You've seen impulse selling in action at the grocery checkout line. But impulse selling on the Internet?
That's right-believe it or not, the Web offers a great opportunity for persuading your customers to make purchases beyond their original intents. In fact, Ruth P. Stevens, president of eMarketing Strategy, a New York City customer acquisition and retention consulting firm, points out that the Net is a perfect forum for impulse selling. "Consumers on the Web are roaming all over the place, with their minds and pocketbooks open," she says. "They are ready and willing to be influenced."
When it comes to encouraging visitors to buy on impulse, you've got plenty of strategies to choose from. But first and foremost is making sure your Web site is designed for fast, convenient sales. "Do everything you can to get out of the way of the purchase," suggests Stevens. "Make sure your site has smooth navigation. Reduce the number of clicks required to get to the purchase. Streamline the order page. Rework the page content to eliminate scrolling."
Stevens also suggests placing guarantee statements throughout your Web site and in highly visible spots, including the home page. "Anything that makes the purchase risk-free is going to work," she says. It's also a good idea to disclose shipping charges early in the buying process to avoid shopping cart abandonment when your customers meet the unpleasant surprise of an additional cost. "Some statistics show that shopping carts are abandoned at the rate of 75 to 100 percent, and I think one of the culprits is shipping and handling charges that are not disclosed early," she continues.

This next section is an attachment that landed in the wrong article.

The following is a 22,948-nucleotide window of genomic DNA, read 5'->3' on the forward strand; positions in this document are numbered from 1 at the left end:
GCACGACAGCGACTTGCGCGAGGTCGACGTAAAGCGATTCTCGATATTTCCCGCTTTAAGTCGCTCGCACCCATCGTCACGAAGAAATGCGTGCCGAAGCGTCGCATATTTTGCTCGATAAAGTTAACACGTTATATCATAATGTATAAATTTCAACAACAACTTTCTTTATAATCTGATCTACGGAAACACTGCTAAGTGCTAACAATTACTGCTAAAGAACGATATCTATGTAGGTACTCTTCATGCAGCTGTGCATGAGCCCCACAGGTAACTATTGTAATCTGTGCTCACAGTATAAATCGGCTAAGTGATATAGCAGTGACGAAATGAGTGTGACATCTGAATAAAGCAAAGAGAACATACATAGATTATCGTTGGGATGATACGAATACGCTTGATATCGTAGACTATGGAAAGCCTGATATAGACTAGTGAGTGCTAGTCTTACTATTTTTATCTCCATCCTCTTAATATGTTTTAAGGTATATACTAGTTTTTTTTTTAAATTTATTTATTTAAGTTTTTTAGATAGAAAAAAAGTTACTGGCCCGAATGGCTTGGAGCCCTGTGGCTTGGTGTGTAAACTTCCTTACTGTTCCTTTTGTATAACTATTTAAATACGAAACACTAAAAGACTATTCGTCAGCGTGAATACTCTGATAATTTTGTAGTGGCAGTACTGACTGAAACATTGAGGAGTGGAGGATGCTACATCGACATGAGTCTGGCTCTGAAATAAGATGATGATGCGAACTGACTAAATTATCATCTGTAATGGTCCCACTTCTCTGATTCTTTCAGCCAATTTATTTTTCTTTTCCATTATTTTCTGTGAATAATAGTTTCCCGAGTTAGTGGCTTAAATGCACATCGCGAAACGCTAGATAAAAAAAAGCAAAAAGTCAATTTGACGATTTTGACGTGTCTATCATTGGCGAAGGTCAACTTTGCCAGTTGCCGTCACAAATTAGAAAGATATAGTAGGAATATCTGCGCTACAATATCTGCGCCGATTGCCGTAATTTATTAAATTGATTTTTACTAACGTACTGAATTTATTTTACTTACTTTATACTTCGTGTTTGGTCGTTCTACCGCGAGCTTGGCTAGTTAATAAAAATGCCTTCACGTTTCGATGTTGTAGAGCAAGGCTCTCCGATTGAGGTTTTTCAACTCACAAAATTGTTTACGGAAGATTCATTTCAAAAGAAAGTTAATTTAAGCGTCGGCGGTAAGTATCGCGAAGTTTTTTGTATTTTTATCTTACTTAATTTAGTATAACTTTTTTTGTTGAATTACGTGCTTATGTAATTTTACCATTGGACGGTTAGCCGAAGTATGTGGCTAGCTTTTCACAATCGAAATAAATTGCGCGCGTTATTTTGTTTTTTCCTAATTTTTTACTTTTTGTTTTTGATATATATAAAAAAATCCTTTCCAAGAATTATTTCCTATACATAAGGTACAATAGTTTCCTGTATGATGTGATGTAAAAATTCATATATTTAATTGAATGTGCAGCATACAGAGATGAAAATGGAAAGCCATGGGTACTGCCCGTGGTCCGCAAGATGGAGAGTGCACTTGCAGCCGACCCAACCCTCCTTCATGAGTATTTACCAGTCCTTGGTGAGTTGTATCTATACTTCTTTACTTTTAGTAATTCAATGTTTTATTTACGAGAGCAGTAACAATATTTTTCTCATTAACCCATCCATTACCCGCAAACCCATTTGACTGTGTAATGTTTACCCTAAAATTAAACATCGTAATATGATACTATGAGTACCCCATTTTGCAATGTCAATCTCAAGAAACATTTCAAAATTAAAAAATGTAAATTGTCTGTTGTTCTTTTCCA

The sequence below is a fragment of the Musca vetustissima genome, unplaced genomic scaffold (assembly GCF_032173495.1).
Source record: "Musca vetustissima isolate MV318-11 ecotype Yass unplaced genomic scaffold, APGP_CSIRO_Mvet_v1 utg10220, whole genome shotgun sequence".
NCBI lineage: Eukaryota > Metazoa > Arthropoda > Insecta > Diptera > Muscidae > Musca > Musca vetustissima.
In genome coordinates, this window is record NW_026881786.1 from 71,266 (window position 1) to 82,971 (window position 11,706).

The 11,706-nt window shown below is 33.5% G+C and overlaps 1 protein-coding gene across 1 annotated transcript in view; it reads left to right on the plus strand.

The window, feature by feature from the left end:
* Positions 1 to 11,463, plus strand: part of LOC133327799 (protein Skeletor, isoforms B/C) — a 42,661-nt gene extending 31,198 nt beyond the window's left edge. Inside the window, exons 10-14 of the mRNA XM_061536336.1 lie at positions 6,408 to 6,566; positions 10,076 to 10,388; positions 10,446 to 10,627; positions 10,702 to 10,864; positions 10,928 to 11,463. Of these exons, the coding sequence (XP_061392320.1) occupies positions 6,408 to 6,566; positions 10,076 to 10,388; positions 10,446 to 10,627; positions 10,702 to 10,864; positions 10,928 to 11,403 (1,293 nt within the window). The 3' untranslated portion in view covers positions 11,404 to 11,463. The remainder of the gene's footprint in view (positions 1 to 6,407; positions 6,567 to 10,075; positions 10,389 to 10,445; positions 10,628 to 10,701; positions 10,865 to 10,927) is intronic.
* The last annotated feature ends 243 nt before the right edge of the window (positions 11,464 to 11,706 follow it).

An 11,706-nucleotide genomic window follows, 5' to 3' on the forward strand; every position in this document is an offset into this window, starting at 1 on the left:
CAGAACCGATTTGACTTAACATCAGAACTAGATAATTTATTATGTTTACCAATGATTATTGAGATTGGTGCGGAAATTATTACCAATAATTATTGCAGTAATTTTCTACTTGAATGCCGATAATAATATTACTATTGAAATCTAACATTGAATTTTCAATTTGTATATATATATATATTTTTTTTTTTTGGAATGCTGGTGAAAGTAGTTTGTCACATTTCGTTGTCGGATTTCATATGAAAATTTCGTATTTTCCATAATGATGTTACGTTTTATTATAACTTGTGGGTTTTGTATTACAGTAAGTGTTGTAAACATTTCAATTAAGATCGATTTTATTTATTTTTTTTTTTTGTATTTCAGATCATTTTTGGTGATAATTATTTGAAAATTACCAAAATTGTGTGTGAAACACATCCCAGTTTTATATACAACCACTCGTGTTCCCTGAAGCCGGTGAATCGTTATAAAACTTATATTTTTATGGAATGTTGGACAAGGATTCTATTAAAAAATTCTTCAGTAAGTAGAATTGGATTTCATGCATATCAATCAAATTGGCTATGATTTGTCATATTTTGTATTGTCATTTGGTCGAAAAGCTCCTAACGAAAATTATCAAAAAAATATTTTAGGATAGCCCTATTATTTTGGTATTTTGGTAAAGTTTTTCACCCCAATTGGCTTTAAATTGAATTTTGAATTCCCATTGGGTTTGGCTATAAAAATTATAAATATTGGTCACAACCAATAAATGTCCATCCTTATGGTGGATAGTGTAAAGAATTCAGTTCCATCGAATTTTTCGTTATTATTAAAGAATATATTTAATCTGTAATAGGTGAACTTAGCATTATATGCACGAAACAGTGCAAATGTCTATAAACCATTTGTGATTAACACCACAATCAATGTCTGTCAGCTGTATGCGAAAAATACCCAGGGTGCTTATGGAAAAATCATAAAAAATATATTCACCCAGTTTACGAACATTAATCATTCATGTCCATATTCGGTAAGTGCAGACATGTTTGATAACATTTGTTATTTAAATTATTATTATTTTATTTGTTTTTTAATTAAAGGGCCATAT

In addition, you should make it a point to examine your site's log files to help you understand how people move around your site. That way, you can pinpoint the most popular-and least popular-pages. Factoring that information into the design of your site, you can make the popular pages easier to get to and eliminate the least popular pages unless they're required. "The point is, you should rearrange the navigation so people can get to the sales quickly."
Another tip: Put a daily special on your home page. "The flexibility and infinite variety and updatability of the Web is screaming for us to make frequent new offers all the time," Stevens explains, "and a daily special is an obvious opportunity to grab people's attention and get that impulse working."
Melissa Campanelli is a technology writer in Brooklyn, New York, who has covered technology for Mobile Computing & Communications and Sales & Marketing Management magazines. You can reach her at firstname.lastname@example.org.